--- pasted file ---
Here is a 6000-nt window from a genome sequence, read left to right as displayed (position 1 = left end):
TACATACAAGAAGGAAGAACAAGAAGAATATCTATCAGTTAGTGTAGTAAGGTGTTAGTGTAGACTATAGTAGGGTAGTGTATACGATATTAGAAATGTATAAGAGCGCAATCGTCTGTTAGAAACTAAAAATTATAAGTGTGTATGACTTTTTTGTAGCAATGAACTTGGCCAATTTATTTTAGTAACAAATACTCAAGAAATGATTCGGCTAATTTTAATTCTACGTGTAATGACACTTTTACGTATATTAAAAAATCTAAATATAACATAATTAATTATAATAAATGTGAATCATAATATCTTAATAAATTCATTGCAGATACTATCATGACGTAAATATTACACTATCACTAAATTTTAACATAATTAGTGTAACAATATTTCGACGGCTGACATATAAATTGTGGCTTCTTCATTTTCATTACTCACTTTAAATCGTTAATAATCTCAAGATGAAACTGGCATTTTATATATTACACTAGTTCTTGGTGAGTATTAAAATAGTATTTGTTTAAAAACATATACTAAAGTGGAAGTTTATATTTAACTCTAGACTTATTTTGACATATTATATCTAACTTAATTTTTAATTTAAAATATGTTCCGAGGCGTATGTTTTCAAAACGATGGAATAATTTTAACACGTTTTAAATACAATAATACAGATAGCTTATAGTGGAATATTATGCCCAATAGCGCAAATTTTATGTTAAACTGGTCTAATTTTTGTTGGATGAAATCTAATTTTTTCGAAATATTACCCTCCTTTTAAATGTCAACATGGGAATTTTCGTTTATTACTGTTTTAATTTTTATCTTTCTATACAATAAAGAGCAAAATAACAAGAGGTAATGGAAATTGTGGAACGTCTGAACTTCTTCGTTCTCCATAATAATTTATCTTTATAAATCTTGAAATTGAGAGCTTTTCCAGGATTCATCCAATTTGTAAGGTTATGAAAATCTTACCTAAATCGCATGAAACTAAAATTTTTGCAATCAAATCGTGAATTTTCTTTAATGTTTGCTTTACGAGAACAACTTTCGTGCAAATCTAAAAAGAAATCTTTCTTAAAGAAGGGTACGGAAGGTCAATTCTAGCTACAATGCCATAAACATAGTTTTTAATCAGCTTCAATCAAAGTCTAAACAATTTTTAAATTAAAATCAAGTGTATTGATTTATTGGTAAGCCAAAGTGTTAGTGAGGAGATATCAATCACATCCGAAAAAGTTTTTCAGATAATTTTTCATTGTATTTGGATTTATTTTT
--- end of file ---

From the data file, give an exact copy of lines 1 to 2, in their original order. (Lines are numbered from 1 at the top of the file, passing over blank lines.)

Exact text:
Here is a 6000-nt window from a genome sequence, read left to right as displayed (position 1 = left end):
TACATACAAGAAGGAAGAACAAGAAGAATATCTATCAGTTAGTGTAGTAAGGTGTTAGTGTAGACTATAGTAGGGTAGTGTATACGATATTAGAAATGTATAAGAGCGCAATCGTCTGTTAGAAACTAAAAATTATAAGTGTGTATGACTTTTTTGTAGCAATGAACTTGGCCAATTTATTTTAGTAACAAATACTCAAGAAATGATTCGGCTAATTTTAATTCTACGTGTAATGACACTTTTACGTATATTAAAAAATCTAAATATAACATAATTAATTATAATAAATGTGAATCATAATATCTTAATAAATTCATTGCAGATACTATCATGACGTAAATATTACACTATCACTAAATTTTAACATAATTAGTGTAACAATATTTCGACGGCTGACATATAAATTGTGGCTTCTTCATTTTCATTACTCACTTTAAATCGTTAATAATCTCAAGATGAAACTGGCATTTTATATATTACACTAGTTCTTGGTGAGTATTAAAATAGTATTTGTTTAAAAACATATACTAAAGTGGAAGTTTATATTTAACTCTAGACTTATTTTGACATATTATATCTAACTTAATTTTTAATTTAAAATATGTTCCGAGGCGTATGTTTTCAAAACGATGGAATAATTTTAACACGTTTTAAATACAATAATACAGATAGCTTATAGTGGAATATTATGCCCAATAGCGCAAATTTTATGTTAAACTGGTCTAATTTTTGTTGGATGAAATCTAATTTTTTCGAAATATTACCCTCCTTTTAAATGTCAACATGGGAATTTTCGTTTATTACTGTTTTAATTTTTATCTTTCTATACAATAAAGAGCAAAATAACAAGAGGTAATGGAAATTGTGGAACGTCTGAACTTCTTCGTTCTCCATAATAATTTATCTTTATAAATCTTGAAATTGAGAGCTTTTCCAGGATTCATCCAATTTGTAAGGTTATGAAAATCTTACCTAAATCGCATGAAACTAAAATTTTTGCAATCAAATCGTGAATTTTCTTTAATGTTTGCTTTACGAGAACAACTTTCGTGCAAATCTAAAAAGAAATCTTTCTTAAAGAAGGGTACGGAAGGTCAATTCTAGCTACAATGCCATAAACATAGTTTTTAATCAGCTTCAATCAAAGTCTAAACAATTTTTAAATTAAAATCAAGTGTATTGATTTATTGGTAAGCCAAAGTGTTAGTGAGGAGATATCAATCACATCCGAAAAAGTTTTTCAGATAATTTTTCATTGTATTTGGATTTATTTTT